The Moldovans: Romania, Russia, and the politics of culture – Charles King
Charles King is Professor of International Affairs and Government at Georgetown University. He lectures widely on international affairs, social violence, and ethnic politics, and has worked with major broadcast media such as CNN, National Public Radio, the BBC, the History Channel, and MTV. He previously served as chairman of the faculty of Georgetown’s Edmund A. Walsh School of Foreign Service.
The first English-language book to present a complete picture of this intriguing east European borderland, The Moldovans illuminates the perennial problems of identity politics and cultural change that the country has endured. Throughout the past two centuries, Moldova was the object of a variety of culture-building efforts from Russian, Romanian, and Soviet influences before emerging as an independent state in 1991. The author highlights the political uses of culture–the ways in which language, history, and identity can be manipulated by political elites–and examines why some attempts to mold identity succeed where others fail. He also reveals why, in the case of Moldova, a project of identity construction succeeded in creating a state but failed to make an independent nation.
What People are Saying
“Presents in sharp relief the dilemmas of a people struggling to locate themselves and build a new order on the ruins of their Soviet past.” – Foreign Affairs
“Thoroughly researched, engagingly written, and completely up to date, this is a definitive book that will long serve as the best study of Moldova in any language . . . . Its strategic and precarious location between the Balkans and the former Soviet Union and its complex ethnic composition make Moldova a fragile new nation well worth knowing about.” – Daniel Chirot, University of Washington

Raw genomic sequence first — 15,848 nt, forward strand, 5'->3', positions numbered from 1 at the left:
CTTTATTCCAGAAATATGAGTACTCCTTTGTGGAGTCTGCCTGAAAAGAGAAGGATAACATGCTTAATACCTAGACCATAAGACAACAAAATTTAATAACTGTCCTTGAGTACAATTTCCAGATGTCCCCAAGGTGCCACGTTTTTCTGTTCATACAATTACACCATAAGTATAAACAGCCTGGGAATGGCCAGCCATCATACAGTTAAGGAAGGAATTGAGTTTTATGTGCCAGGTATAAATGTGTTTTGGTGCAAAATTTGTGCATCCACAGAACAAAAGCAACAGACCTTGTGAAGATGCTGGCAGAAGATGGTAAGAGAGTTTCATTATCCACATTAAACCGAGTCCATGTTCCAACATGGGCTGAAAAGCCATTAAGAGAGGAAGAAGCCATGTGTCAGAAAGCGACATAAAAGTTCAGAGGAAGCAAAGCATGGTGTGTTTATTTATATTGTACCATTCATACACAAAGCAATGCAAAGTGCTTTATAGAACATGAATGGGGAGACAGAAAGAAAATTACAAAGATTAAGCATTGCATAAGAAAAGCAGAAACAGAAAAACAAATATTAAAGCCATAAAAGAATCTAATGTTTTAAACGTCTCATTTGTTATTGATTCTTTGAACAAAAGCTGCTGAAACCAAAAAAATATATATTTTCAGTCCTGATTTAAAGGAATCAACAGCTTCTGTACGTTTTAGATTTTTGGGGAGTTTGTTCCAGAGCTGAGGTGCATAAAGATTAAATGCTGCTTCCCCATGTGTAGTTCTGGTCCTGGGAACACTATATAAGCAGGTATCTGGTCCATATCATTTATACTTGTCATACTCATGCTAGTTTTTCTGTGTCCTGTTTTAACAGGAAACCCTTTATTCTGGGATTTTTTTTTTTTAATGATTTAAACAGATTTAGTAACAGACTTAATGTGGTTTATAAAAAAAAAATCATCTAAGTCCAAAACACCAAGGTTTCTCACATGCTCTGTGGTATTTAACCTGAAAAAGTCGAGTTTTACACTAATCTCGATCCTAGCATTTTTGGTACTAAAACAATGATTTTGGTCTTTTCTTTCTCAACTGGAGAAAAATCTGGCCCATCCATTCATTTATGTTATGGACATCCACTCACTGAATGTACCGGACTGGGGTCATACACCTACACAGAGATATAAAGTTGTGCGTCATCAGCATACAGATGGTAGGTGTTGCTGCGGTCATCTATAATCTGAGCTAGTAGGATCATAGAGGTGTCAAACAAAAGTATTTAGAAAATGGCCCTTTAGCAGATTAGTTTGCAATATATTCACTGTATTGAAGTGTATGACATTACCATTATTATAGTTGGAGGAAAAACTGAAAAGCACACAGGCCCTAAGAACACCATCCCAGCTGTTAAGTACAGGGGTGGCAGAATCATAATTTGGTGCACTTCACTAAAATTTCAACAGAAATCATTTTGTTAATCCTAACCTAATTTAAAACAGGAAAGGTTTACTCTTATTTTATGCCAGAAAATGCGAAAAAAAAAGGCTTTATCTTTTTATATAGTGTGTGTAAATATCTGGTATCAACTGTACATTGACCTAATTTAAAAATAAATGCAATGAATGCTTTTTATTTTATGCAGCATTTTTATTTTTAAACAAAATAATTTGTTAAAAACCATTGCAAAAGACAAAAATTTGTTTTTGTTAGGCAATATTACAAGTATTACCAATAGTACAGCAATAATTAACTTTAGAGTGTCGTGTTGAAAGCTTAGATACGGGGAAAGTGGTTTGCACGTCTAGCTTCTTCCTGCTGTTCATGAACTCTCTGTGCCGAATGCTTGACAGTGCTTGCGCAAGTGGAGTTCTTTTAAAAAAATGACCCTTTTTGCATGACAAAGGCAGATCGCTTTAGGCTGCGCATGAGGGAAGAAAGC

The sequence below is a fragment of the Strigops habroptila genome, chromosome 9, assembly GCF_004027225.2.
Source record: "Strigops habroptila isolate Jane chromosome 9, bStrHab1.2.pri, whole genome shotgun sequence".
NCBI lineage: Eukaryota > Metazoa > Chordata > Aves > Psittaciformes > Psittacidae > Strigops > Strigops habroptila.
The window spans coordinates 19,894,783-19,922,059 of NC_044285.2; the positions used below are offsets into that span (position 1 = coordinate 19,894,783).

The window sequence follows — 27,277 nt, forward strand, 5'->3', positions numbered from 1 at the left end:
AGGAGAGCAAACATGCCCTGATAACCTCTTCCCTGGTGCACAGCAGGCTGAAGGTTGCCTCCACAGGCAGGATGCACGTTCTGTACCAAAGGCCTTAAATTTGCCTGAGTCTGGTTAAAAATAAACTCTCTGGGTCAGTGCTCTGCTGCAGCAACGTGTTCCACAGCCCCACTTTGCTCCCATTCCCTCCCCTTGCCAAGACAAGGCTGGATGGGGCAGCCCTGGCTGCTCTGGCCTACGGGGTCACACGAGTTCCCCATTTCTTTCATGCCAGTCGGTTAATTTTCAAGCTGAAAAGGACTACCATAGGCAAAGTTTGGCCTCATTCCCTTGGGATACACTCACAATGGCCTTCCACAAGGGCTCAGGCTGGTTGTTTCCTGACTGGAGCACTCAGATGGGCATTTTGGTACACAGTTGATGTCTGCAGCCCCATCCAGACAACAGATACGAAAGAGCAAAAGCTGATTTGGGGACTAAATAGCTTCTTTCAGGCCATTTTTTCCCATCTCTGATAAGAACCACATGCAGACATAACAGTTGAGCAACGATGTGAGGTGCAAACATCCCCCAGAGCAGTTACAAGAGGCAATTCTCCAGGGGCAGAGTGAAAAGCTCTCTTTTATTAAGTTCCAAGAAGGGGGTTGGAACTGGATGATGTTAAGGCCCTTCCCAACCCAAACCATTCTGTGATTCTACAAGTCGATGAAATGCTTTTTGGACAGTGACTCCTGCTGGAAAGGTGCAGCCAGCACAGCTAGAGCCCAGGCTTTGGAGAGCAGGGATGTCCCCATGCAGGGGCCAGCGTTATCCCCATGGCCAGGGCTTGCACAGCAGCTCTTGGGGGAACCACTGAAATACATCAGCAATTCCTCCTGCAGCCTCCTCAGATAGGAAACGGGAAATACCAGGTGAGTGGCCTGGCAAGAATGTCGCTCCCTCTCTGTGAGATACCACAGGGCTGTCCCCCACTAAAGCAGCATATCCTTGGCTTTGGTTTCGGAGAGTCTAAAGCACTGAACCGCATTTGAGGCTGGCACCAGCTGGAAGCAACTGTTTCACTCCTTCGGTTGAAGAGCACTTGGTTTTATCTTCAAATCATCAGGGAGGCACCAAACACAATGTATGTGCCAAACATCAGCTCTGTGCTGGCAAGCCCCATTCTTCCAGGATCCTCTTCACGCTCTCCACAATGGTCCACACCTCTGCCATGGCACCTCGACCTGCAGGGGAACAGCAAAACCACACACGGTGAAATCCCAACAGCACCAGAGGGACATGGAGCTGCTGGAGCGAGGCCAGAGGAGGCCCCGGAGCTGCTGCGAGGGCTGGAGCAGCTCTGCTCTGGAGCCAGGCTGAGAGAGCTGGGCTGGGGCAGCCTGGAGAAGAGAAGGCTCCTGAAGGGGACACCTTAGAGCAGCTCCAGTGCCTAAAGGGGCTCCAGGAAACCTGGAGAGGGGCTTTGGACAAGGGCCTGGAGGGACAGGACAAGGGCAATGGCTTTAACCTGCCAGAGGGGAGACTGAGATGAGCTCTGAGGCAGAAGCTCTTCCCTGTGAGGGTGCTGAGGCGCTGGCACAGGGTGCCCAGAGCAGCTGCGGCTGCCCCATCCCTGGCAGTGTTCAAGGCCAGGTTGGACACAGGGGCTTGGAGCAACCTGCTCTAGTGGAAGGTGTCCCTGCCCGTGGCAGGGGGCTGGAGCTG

Russia, the Near Abroad, and the West: Lessons from the Moldova-Transdniestria Conflict – William Hill
William H. Hill was head of the OSCE Mission to Moldova, charged with negotiating a settlement to the Transdniestria conflict and facilitating withdrawal of Russian forces and arms from Moldova. He is a professor of national security strategy at the National War College and was a public policy scholar at the Woodrow Wilson Center in 2001–2002.
What People are Saying
“Russia, the Near Abroad, and the West should be required reading for all Transnistrian settlement optimists, especially for those Europeans with ambitious plans for a quick resolution outside of official channels.”—William Schreiber, – New Eastern Europe
“This book is the first to explore in detail what happened in Moldova in 2003, told by a key player on the ground. It starts with strong chapters that set the wider context of Russian–western relations and developments in Europe, before turning to the evolution of events in 2003. The annexes contain drafts of the settlement proposals made during that year. On the whole, this is outstanding work that fills a gap in the literature that most are not even aware of, useful for students, specialists and policy-makers.” – International Affairs
“This is the first serious attempt to narrate and interpret the history of international efforts to solve the Transdniestria problem, with the focus—completely justified—on the crisis engendered by the Kozak memorandum.… There is nothing coming even close, in terms of the breadth of vision and depth of knowledge of the subject matter, among the disparate journal accounts and position papers available up to now. This book is an absolute must.” – Vladimir Solonari, University of Central Florida, former Member of Moldovan Parliament